“When night came on, and the rage of battle had ceased, it finally, unmolested and quietly, hopped away, in order to find some one of its old and familiar haunts.”

Tidings

https://commons.wikimedia.org/wiki/File:Chateau_Wood_Ypres_1917.jpg

Due to a miscommunication, Lt. Jack Brewster of the 3rd Royal Fusiliers started forward with his men to attack a German position in Ypres before the proper order had been given. He was last seen rushing toward the German trenches and was feared lost. In May 1915 Brewster’s parents were desperately seeking more information when they received an unexpected letter from a German sergeant named Egbert Wagner:

Dear Sir

On 11th of this month, through God’s gracious guiding hand, I was led to discover your son, Lieutenant JA Brender [sic], 3rd Royal Fusiliers, in a shell hole, where he had been lying for two [three] days with a gun shot wound in the upper part of his thigh. Acting on the command of our Lord Jesus ‘Love your Enemies’ I bandaged him with the permission of our officer, and provided him with bread and wine. I had a lot of conversation with your dear son, whose condition visibly improved by evening. With eight of our brave Riflemen I arranged to get him conveyed, with the assistance of some medical staff, back from our front line position to the collecting center for wounded. There I handed over your dear son to the care of best and competent hands, and now carry out my promise given to your son, when we were lying so happily together in the shell-hole, in spite of the rain of bullets, that I would communicate his deliverance to his dear father. I offer you my earnest wish for peace and await your reply via Denmark.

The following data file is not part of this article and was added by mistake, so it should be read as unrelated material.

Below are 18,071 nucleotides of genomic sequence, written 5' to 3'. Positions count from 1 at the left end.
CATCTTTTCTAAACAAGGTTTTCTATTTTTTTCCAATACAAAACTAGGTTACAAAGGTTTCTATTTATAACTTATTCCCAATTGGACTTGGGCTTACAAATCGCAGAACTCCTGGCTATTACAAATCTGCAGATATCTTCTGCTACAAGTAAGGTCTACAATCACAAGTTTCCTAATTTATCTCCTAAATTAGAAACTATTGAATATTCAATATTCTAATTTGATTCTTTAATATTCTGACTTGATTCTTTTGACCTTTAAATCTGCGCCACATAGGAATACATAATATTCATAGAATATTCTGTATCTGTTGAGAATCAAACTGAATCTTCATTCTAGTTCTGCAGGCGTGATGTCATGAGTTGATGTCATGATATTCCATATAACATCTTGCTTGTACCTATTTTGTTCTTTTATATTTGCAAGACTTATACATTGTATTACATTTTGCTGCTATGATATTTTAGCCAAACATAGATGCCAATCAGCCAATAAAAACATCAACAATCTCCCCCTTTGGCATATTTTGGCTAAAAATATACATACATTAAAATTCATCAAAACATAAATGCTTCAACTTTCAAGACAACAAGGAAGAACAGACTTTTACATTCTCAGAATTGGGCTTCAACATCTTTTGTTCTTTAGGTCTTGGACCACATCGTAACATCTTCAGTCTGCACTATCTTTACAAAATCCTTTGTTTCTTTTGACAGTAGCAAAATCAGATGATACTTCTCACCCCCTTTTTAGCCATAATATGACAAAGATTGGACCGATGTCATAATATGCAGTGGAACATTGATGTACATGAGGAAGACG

Sergeant Egbert Wagner

He had forwarded it through his friend Axel Backhausen in Denmark. The family wrote back, asking Backhausen to convey their “great relief” to Wagner, who “must be a very good man. … We trust he may live to do other good work in the world for such men are badly needed in these terrible times.”

Brewster’s father added that friends had asked to see Wagner’s letter. “I hope you will forgive me for granting their requests,” he wrote. “I believe, in some cases, it will be used as a text for sermons next Sunday.”

(From Richard van Emden, Meeting the Enemy: The Human Face of the Great War, 2013.)

Podcast Episode 260: The Rugged Road

florence blenkiron and theresa wallach

In 1934, two Englishwomen set out to do what no one had ever done before: travel the length of Africa on a motorcycle. In this week’s episode of the Futility Closet podcast we’ll follow Theresa Wallach and Florence Blenkiron from Algiers to Cape Town on a 14,000-mile adventure that many had told them was impossible.

We’ll also anticipate some earthquakes and puzzle over a daughter’s age.

See full show notes …